Stella – Michael Bowers

As in previous years, there are numerous works in this diverse exhibition that we all need to study and explore, such as Matthew Newton’s Indigo, featuring an activist, dressed as an endangered wedge-tailed eagle, heading into the Tarkine forests in Tasmania, where they spent a bitter winter to halt development of roading to access a planned tailings dam – yet to be built.

Indigo – Matthew Newton

This is far more than pretty pictures, far more than high quality portraits. There are so many stories, so many varied aspects of our Australia and its peoples, so many identified issues for us to think about – all revealed through the talented story-telling photographers using their insights and artistic skills to depict their subjects.

We who view the works are privileged to gain access into the personal lives and emotions of the people portrayed.

This review was first published on page 23 of The Canberra Times of 11 July 2022 and online here. It is also available on the Canberra Critics Circle blog here.

Standard
Reviews, Exhibition Review

EVIDENCE AND THE VISIBLE

Photography Exhibition Review

EVIDENCE AND THE VISIBLE | CATHERINE ROGERS

Drill Hall Gallery | 24 June – 14 August 2022

Evidence and The Visible is a large exhibition, deserving multiple visits. Extraordinary is not too strong a word for this retrospective of works by Catherine Rogers. Not only are there many images, using every available space in the gallery, but there also are five short essays about them. I recommend collecting a copy at the entrance and reading each essay before viewing the relevant works.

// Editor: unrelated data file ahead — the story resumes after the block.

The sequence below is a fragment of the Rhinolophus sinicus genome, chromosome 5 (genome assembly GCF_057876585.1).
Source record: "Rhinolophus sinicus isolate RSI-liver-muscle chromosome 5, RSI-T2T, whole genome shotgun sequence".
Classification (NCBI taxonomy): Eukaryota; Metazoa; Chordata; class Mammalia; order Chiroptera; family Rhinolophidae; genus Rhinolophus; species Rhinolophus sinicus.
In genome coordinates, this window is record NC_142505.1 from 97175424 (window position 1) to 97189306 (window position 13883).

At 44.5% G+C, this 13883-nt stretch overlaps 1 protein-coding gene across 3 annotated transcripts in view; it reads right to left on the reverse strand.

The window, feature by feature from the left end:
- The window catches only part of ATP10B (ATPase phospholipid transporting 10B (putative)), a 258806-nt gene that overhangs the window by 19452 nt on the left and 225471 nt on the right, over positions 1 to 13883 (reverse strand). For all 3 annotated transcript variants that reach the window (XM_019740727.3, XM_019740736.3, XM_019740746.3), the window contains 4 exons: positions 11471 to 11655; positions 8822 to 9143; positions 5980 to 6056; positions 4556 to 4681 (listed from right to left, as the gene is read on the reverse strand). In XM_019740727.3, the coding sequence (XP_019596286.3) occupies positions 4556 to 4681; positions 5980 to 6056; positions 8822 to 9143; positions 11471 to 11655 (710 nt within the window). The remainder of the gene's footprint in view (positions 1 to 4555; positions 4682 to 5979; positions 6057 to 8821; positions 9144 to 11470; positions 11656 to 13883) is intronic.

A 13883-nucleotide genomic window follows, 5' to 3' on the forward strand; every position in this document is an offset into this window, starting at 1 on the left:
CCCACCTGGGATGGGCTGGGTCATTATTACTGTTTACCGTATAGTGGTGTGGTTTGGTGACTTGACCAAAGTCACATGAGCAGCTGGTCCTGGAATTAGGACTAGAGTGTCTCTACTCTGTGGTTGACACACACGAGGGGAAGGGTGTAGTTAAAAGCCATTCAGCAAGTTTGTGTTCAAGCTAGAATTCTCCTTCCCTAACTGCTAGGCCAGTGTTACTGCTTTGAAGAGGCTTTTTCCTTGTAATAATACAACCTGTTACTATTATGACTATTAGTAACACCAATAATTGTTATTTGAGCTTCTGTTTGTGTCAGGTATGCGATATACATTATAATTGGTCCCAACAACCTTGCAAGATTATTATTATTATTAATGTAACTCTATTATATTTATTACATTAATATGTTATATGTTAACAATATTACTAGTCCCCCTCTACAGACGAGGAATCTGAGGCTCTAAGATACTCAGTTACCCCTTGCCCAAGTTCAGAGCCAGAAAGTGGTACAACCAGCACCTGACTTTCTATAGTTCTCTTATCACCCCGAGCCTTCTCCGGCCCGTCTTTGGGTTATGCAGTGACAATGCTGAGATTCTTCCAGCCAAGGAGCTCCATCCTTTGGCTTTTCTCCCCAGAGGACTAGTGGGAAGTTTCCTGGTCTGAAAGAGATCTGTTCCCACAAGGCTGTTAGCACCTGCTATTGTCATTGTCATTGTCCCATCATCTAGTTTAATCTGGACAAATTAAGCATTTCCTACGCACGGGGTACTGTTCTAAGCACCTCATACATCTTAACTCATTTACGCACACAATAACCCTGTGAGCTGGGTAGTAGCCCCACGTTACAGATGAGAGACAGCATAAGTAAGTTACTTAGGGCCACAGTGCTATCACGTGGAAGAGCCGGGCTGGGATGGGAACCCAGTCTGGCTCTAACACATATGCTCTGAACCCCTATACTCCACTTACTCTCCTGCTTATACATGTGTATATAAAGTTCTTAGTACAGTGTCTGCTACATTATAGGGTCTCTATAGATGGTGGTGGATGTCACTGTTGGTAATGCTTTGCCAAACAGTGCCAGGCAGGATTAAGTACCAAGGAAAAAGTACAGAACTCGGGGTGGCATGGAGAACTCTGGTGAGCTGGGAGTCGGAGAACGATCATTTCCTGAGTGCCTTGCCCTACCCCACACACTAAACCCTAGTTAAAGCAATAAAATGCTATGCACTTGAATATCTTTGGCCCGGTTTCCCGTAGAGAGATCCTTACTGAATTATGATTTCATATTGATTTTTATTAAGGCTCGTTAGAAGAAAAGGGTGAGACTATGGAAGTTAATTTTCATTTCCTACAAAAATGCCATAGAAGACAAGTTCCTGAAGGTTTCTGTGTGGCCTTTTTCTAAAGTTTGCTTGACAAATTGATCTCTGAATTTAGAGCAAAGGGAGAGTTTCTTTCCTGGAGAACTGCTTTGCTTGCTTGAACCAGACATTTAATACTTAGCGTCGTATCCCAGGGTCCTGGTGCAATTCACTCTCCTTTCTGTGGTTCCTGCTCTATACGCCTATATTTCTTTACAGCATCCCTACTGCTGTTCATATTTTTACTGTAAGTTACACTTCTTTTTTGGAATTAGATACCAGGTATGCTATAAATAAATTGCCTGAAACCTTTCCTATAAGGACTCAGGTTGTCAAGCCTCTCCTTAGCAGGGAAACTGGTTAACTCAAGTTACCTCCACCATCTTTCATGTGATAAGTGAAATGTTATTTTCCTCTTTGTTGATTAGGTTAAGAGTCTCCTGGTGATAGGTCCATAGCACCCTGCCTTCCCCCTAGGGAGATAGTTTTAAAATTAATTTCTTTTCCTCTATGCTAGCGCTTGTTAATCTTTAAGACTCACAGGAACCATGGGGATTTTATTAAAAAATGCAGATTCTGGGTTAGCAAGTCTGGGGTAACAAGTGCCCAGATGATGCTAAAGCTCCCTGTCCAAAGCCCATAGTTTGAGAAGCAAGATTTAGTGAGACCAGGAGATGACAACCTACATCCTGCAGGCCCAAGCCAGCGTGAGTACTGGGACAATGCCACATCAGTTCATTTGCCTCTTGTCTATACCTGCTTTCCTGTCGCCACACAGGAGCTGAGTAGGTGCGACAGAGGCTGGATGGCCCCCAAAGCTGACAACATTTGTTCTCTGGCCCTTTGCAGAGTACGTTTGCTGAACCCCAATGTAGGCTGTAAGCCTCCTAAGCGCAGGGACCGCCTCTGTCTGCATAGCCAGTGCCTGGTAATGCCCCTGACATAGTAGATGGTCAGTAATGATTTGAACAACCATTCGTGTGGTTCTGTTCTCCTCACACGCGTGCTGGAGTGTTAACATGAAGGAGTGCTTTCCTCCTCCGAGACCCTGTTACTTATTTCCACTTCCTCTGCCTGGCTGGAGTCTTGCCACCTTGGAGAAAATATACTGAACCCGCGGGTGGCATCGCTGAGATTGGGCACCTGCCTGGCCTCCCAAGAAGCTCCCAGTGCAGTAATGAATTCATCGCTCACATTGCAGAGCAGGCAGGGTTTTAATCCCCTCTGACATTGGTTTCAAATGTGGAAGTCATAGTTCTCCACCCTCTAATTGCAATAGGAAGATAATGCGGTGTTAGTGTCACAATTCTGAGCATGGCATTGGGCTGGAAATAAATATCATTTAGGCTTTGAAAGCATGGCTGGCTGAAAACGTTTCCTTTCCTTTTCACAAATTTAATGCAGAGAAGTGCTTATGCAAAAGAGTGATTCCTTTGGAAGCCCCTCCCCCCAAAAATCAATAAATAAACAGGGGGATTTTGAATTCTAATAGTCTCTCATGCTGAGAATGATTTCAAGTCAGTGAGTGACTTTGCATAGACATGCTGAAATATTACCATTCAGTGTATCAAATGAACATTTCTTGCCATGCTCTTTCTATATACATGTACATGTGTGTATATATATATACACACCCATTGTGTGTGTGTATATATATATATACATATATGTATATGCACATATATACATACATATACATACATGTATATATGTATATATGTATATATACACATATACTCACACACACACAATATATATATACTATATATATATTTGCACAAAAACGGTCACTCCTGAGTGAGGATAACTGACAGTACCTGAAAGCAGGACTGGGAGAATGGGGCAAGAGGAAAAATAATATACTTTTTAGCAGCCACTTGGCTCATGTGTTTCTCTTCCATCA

Rogers’ photographic practice began in the 1970s and her copious, yet relatively little-known, body of work is surveyed here for the first time. None of the visitors I spoke with at the opening had been aware of Rogers previously.

We see a set of images from 2018 investigating diverse techniques established by pioneering photographers in the 19th century, resulting in an array of extremely plausible fakes. An essay about these works invites us to enter the game. Most students and practitioners of photography know of the pioneer Fox Talbot and his Latticed Window, generally regarded as the first negative photograph. It is delightful to see this set alluding to that beginning.

There is a group of A1-sized prints titled Between Heaven and Earth, Lost in Space. These too reference Talbot, who was a skilled user of telescopes. There is a set labelled Found Negatives, another Found Glass Plate Negatives. Each set is different, each interesting and worthy of close examination.